A needs assessment should be made of Quinn, Bloomberg and the community board to see how many of them live close to a real hospital and have health problems themselves that might need emergency care. I suspect most of them don’t worry about this issue, thus, they don’t care about it from personal need.

I now work in the Middle East, which has excellent public healthcare. I came home for a vacation and had a medical emergency, but had to wait until I returned to Jordan to get to a hospital since St. Vincent’s was closed; and I heard from my neighbors many horror stories about the other hospitals, now overcrowded, that are taking St. Vincent’s patients.

Jacqui Taylor Basker

Forced to sue over class size

To The Editor:

Re “Klein put on hot seat at District 2 C.E.C. meeting” (news article, Nov. 4):

Thanks for your article, but many of the statements made by Klein at the District 2 meeting were incorrect, in addition to those you highlighted.

Class sizes have increased sharply not just this year, but three years in a row — by the largest amounts in 12 years. The state cut education aid only this year; so for the two years before, these increases came in spite of substantial increases in state aid.

In 2007, the state passed the Contracts for Excellence program, which has since provided New York City schools with more than $2 billion in additional funding, in return for a promise from the schools chancellor that a substantial part of these funds would be invested in reducing class size in all grades. And yet class sizes increased instead.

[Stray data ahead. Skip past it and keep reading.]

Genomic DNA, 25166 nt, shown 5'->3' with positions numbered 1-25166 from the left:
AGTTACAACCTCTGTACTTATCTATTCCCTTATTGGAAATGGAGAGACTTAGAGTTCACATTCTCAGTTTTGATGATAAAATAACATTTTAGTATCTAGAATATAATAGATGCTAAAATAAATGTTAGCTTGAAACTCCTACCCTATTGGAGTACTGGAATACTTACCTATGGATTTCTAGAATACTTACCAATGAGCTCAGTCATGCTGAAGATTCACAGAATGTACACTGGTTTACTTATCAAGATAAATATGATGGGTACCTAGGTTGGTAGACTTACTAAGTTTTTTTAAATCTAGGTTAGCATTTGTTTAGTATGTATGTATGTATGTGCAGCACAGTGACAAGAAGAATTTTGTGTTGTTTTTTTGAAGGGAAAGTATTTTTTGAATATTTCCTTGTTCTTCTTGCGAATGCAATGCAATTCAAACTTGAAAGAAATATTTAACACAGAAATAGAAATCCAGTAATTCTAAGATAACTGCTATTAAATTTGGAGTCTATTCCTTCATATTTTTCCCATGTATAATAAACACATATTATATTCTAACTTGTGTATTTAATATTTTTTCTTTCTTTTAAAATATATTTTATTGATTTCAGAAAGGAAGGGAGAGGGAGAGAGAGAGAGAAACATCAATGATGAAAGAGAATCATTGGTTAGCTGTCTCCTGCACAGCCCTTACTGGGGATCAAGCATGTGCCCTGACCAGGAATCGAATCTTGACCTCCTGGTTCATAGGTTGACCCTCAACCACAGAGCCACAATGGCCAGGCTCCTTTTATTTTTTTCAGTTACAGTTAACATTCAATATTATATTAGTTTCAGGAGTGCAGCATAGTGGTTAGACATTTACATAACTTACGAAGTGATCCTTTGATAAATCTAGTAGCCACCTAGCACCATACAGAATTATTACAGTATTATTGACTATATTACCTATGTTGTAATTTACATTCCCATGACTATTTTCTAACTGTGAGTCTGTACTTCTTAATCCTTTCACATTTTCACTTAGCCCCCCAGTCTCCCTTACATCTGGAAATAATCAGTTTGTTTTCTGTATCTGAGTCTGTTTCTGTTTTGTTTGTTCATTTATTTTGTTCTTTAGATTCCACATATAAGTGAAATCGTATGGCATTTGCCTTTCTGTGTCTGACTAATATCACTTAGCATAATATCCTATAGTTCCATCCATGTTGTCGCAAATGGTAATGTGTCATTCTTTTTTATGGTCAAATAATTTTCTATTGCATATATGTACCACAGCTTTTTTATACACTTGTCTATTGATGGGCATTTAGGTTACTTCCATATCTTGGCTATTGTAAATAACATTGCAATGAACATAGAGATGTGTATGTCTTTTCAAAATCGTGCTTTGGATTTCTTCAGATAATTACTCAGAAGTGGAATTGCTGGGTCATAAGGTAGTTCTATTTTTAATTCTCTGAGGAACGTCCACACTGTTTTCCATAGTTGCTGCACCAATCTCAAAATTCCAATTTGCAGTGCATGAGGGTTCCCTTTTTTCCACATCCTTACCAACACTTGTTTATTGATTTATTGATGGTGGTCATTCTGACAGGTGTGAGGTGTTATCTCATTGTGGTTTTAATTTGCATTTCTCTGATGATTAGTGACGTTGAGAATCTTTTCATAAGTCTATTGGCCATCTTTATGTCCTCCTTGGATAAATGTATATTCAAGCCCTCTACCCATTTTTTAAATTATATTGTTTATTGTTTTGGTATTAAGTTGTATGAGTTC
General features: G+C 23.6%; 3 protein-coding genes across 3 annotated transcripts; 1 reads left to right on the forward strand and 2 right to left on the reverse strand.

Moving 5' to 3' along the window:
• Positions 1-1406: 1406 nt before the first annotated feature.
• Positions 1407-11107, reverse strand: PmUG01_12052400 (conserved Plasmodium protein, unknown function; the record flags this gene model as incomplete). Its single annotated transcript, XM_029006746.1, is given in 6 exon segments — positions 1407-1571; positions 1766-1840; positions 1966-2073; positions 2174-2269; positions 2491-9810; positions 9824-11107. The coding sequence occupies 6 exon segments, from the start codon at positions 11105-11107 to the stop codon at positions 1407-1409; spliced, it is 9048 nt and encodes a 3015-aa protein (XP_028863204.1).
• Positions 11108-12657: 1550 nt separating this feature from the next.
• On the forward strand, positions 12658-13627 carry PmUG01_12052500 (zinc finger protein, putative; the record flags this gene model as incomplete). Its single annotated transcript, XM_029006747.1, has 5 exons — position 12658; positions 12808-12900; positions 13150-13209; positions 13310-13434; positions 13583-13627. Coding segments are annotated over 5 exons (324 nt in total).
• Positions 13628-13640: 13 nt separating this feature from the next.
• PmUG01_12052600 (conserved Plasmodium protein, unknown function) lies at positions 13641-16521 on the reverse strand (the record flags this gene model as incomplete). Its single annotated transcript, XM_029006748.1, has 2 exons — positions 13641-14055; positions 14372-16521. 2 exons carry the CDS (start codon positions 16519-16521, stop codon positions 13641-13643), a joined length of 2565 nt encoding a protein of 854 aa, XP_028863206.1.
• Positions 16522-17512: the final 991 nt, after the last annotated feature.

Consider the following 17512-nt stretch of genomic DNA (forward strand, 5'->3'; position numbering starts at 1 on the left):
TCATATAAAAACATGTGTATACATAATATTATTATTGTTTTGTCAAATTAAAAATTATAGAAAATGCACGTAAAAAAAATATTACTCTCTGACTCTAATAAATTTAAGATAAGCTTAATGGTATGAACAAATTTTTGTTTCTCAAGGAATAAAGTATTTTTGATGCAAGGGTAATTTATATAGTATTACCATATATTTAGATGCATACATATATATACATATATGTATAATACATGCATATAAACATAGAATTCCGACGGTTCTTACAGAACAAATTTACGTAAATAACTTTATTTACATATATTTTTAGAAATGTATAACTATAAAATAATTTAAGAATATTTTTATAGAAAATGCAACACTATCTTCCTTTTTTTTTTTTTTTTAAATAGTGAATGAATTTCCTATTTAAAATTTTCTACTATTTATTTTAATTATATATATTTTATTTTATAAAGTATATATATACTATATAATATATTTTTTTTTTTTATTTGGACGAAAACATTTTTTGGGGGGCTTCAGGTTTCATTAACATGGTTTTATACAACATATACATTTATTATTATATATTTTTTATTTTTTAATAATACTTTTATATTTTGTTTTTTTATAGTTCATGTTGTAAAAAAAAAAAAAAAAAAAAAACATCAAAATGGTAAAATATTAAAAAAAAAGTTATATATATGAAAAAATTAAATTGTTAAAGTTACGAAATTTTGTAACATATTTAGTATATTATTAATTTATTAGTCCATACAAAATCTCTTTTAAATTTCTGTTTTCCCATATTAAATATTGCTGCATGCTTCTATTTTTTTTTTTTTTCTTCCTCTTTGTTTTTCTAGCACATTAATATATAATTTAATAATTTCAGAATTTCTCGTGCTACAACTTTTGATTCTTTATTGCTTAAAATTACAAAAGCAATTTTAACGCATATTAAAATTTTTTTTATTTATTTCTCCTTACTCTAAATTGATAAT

Though the chancellor claimed at the District 2 meeting that the Contract for Excellence funds were “fungible,” this claim is contrary to the language and intent of the law, which specifically called for these funds to be invested in reforms that have proven to work, including class size reduction; the law also prohibited the Department of Education from simply cutting back on its contribution to these efforts. Nevertheless, that is what the city promptly did, in the form of harsh budget cuts in city funding to schools.

This is why Class Size Matters, along with the United Federation of Teachers, the NAACP and other parent and community groups, sued in New York State Supreme Court in January of this year to make D.O.E. comply with the law and reduce class size. So far, in court, the administration has argued not that it actually complied with the law, but that the court should have no jurisdiction over its behavior. So much for the accountability that mayoral control was supposed to bring!

Instead, we have been subjected to a lawless administration that considers all limits on its power something to ignore. In my mind and in that of many other parents, Joel Klein’s actions have been fraudulent on a massive scale — worse than Bernie Madoff’s — by taking $2 billion that was supposed to help our children succeed, misusing those funds and stealing their futures.

Leonie Haimson

Haimson is executive director, Class Size Matters